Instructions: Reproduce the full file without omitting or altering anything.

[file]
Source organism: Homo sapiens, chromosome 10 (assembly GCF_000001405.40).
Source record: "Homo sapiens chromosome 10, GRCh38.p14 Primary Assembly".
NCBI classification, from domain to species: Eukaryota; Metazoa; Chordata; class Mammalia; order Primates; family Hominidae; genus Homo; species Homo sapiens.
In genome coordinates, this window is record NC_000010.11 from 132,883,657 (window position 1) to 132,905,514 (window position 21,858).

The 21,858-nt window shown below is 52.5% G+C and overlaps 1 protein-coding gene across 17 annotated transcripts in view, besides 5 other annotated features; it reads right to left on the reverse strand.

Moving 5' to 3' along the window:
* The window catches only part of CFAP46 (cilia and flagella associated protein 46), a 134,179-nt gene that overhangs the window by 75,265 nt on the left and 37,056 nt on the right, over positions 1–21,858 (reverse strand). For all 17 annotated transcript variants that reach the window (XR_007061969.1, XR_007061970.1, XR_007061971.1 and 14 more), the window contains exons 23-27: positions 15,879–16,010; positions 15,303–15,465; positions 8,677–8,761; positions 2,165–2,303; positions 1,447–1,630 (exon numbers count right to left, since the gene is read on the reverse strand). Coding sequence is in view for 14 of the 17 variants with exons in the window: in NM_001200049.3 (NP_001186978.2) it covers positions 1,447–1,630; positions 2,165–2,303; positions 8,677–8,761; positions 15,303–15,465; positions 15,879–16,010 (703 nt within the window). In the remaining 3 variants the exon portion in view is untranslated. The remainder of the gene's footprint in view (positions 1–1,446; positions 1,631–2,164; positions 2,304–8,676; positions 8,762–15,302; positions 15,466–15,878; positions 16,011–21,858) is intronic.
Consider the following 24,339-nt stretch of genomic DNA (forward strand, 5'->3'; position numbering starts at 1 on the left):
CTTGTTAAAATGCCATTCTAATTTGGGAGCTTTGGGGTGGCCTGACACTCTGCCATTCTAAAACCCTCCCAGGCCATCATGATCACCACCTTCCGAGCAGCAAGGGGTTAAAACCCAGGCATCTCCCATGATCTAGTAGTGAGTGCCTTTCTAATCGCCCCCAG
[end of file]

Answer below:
Source organism: Homo sapiens, chromosome 10 (assembly GCF_000001405.40).
Source record: "Homo sapiens chromosome 10, GRCh38.p14 Primary Assembly".
NCBI classification, from domain to species: Eukaryota; Metazoa; Chordata; class Mammalia; order Primates; family Hominidae; genus Homo; species Homo sapiens.
In genome coordinates, this window is record NC_000010.11 from 132,883,657 (window position 1) to 132,905,514 (window position 21,858).

The 21,858-nt window shown below is 52.5% G+C and overlaps 1 protein-coding gene across 17 annotated transcripts in view, besides 5 other annotated features; it reads right to left on the reverse strand.

Moving 5' to 3' along the window:
* The window catches only part of CFAP46 (cilia and flagella associated protein 46), a 134,179-nt gene that overhangs the window by 75,265 nt on the left and 37,056 nt on the right, over positions 1–21,858 (reverse strand). For all 17 annotated transcript variants that reach the window (XR_007061969.1, XR_007061970.1, XR_007061971.1 and 14 more), the window contains exons 23-27: positions 15,879–16,010; positions 15,303–15,465; positions 8,677–8,761; positions 2,165–2,303; positions 1,447–1,630 (exon numbers count right to left, since the gene is read on the reverse strand). Coding sequence is in view for 14 of the 17 variants with exons in the window: in NM_001200049.3 (NP_001186978.2) it covers positions 1,447–1,630; positions 2,165–2,303; positions 8,677–8,761; positions 15,303–15,465; positions 15,879–16,010 (703 nt within the window). In the remaining 3 variants the exon portion in view is untranslated. The remainder of the gene's footprint in view (positions 1–1,446; positions 1,631–2,164; positions 2,304–8,676; positions 8,762–15,302; positions 15,466–15,878; positions 16,011–21,858) is intronic.
Consider the following 24,339-nt stretch of genomic DNA (forward strand, 5'->3'; position numbering starts at 1 on the left):
CTTGTTAAAATGCCATTCTAATTTGGGAGCTTTGGGGTGGCCTGACACTCTGCCATTCTAAAACCCTCCCAGGCCATCATGATCACCACCTTCCGAGCAGCAAGGGGTTAAAACCCAGGCATCTCCCATGATCTAGTAGTGAGTGCCTTTCTAATCGCCCCCAG